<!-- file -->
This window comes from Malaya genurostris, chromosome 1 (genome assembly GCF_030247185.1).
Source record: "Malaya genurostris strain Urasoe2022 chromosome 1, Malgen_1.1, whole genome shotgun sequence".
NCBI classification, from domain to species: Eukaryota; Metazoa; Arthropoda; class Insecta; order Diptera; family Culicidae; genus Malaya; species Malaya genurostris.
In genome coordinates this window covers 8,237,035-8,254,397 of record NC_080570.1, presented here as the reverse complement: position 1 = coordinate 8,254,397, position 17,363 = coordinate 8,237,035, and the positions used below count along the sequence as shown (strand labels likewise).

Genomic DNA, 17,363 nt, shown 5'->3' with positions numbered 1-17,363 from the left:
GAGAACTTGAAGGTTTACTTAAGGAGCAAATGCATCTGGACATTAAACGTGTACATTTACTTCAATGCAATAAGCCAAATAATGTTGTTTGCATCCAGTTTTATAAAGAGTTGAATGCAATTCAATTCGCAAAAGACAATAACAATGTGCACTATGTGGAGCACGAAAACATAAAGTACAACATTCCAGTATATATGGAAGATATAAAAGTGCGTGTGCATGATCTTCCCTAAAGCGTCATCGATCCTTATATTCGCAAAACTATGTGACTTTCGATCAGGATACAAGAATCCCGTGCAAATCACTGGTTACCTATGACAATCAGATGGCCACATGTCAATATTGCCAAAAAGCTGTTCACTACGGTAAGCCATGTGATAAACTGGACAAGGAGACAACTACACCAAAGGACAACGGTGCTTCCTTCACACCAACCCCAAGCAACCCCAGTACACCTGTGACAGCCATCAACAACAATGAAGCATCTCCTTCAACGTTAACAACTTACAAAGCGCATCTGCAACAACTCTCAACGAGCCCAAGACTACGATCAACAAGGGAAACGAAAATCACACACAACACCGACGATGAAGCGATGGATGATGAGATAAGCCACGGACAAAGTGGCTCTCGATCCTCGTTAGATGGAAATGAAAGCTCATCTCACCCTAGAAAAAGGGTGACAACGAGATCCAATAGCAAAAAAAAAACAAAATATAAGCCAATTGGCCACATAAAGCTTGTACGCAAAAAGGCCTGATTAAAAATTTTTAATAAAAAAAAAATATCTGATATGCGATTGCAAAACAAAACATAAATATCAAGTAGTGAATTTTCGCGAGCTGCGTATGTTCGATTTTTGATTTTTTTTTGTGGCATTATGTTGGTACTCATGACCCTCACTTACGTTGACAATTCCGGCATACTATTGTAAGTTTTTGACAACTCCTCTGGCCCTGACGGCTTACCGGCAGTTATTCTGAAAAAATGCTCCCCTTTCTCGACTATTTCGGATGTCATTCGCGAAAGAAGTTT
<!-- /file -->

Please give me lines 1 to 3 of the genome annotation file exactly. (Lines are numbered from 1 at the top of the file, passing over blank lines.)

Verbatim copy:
This window comes from Malaya genurostris, chromosome 1 (genome assembly GCF_030247185.1).
Source record: "Malaya genurostris strain Urasoe2022 chromosome 1, Malgen_1.1, whole genome shotgun sequence".
NCBI classification, from domain to species: Eukaryota; Metazoa; Arthropoda; class Insecta; order Diptera; family Culicidae; genus Malaya; species Malaya genurostris.